In addition to pre-nursing and medical assisting, Area 31 offers two other medical programs, dental assisting and pharmacy tech. (Jade Thomas / Chalkbeat)

Students, typically juniors and seniors, can apply in January and rank programs they’re interested in; their counselors then determine if they have time for a three-hour class. An enrollment committee makes final decisions based on GPA, attendance, and behavior.

Class size varies depending on the program. For example, a construction trades class can have up to 40 students because the bus to a construction site can seat that many students, Biggerstaff says. 

Welding is Area 31’s most in-demand program with 75 students on the waitlist, Biggerstaff explains.

Forrest Lee, a senior at Cascade High School, says he was inspired to look into the career center because of his brother, who’s a welder. While Lee didn’t want to do welding, he wanted to do something similar, so he chose construction trades.

“I like seeing the progress you’ve made with a building especially,” Lee says. “Just seeing at the end of the day what you’ve done, I think that’s really awesome.”

Preparing students for real-life situations

The center has many instructors who have work experience in the fields they teach. Lauren Freeman, an instructor in her second year of the pre-nursing program, is a registered nurse and previously worked at Ascension St. Vincent Hospital. 

Even though students have just entered the program, they’re already learning about professionalism and skills employers are looking for, Freeman says.  

Some students have already started applying those skills in professional environments. Seniors Ashley Neese and Paige Allen-Price are in the horticulture program, and worked together at Dammann’s Garden Center and Greenhouse. Neese still works there and says it’s made her job that much easier. 

“I’m able to identify species better or I can answer questions about chemicals,” Neese says. “Now I can tell which is full sun and what’s not full sun, what’s gonna come around every year, what’s not gonna come around. I have a lot more respect at my job than I used to.”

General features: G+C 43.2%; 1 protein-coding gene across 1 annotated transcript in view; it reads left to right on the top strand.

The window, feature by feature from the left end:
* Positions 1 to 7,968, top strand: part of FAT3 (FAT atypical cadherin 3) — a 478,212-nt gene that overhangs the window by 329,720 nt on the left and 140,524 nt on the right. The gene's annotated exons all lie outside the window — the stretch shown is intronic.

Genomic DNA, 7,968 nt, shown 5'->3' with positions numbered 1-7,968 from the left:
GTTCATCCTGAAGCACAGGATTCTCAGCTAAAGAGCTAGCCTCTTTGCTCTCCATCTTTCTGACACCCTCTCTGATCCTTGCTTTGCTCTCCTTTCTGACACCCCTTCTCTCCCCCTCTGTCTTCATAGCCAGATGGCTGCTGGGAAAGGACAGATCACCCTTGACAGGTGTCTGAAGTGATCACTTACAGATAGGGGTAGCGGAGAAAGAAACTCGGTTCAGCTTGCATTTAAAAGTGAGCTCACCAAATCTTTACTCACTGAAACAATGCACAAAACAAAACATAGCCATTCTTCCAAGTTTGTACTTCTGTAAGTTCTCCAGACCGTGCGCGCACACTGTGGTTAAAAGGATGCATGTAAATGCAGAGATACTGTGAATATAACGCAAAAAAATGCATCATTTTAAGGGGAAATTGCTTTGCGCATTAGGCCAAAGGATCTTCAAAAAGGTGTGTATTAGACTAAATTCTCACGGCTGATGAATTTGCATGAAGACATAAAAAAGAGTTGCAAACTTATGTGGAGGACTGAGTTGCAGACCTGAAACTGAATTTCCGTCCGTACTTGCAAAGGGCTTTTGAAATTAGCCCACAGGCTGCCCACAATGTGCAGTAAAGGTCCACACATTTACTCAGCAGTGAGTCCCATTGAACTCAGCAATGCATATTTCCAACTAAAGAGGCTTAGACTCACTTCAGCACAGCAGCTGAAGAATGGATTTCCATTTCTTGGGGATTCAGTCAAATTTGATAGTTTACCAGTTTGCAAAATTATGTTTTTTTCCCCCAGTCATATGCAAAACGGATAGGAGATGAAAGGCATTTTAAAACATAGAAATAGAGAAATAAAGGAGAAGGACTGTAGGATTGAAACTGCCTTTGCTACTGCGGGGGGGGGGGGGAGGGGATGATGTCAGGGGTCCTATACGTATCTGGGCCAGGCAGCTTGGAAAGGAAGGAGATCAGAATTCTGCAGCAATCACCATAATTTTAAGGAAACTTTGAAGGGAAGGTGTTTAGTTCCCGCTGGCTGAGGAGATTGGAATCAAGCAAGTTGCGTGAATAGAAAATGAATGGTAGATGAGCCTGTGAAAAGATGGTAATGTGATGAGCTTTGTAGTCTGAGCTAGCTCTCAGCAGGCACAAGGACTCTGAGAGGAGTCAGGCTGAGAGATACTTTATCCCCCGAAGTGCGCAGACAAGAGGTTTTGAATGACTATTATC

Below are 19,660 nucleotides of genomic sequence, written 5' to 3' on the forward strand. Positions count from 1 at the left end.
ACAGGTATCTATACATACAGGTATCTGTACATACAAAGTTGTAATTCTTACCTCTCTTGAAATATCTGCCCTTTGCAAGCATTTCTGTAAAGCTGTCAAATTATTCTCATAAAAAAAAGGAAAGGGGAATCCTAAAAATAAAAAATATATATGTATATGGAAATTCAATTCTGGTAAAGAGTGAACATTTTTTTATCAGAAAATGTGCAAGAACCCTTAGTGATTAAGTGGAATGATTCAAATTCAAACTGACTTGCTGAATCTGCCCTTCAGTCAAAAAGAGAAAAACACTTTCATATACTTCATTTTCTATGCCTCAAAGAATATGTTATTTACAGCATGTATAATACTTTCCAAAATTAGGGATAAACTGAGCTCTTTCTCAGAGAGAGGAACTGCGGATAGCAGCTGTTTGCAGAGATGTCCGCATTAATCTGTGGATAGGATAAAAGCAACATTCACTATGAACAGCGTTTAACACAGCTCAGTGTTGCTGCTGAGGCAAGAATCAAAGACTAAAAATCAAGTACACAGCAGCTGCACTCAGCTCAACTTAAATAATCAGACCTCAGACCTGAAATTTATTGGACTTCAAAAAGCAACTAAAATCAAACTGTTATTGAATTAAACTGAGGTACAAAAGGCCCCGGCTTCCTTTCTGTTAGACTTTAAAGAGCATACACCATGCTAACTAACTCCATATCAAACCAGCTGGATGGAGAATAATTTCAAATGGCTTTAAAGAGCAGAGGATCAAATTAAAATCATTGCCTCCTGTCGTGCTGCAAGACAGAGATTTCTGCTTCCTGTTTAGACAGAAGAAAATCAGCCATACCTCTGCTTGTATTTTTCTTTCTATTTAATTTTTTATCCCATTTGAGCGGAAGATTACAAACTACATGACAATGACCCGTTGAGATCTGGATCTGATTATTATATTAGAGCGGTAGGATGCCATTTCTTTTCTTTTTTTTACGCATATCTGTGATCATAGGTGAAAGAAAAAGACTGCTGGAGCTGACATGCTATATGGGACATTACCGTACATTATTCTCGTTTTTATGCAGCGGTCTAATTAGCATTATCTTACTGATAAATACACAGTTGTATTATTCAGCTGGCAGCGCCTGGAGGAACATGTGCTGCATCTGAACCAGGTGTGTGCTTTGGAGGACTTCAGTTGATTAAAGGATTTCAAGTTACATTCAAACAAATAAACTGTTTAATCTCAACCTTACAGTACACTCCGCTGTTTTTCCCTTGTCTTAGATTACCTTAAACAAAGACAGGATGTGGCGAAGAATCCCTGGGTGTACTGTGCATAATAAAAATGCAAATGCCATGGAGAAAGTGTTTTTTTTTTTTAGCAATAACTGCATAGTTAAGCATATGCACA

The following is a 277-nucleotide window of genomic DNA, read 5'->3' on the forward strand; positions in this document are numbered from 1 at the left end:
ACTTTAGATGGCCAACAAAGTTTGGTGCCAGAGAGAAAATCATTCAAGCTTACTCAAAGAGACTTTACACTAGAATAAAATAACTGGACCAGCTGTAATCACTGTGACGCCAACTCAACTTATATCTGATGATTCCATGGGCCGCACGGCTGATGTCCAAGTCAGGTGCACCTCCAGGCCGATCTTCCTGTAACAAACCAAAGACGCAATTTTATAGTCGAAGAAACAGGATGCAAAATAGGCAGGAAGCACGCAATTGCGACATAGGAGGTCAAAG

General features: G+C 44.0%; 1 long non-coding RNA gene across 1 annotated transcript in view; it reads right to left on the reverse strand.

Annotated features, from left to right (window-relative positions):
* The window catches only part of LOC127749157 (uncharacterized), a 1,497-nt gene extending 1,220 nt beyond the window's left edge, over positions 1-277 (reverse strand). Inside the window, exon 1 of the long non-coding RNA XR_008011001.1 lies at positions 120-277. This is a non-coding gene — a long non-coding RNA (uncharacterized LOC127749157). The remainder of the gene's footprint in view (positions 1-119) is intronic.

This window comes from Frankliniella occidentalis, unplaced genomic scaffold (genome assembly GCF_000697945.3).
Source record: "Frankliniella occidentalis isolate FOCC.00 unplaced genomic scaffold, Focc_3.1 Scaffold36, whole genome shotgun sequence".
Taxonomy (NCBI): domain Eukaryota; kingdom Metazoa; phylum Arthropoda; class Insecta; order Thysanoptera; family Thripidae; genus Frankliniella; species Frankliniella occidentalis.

Neese lists the positives of being part of Area 31: she feels more responsible and has developed a broader worldview. “And you make friends!” Neese says, gesturing towards Allen-Price. “So many friends.”

Biggerstaff says he wants students to choose whichever career path is right for them. On the way into Biggerstaff’s office is a sign on the wall that reads in simple black lettering, “work hard and be nice to people.”

“So many families in our country look at that four-year college degree attainment as that status symbol,” Biggerstaff says. “Like I as a parent have failed, if my kid doesn’t go to a four-year college. But the reality of our environment is that there are many, many paths to success.”

Jade Thomas is a summer reporting intern covering education in the Indianapolis area. Contact Jade at

The Latest

Studies show students who complete federal financial aid applications are far more likely to attend college.

Proposed legislation would also block the current school board from changing admissions policies at selective enrollment schools.

Amid a literacy crisis in Michigan, these educators want nearly every public school in the state to have a library and a certified librarian.

One is participating in an intensive apprenticeship program at Bloomberg and the other dashed off 23 college applications.

Turnout was characteristically low — below 3%.

The CEO of The Learning Source, which provides adult education at locations across the state, said thousands of Colorado adults will lose out.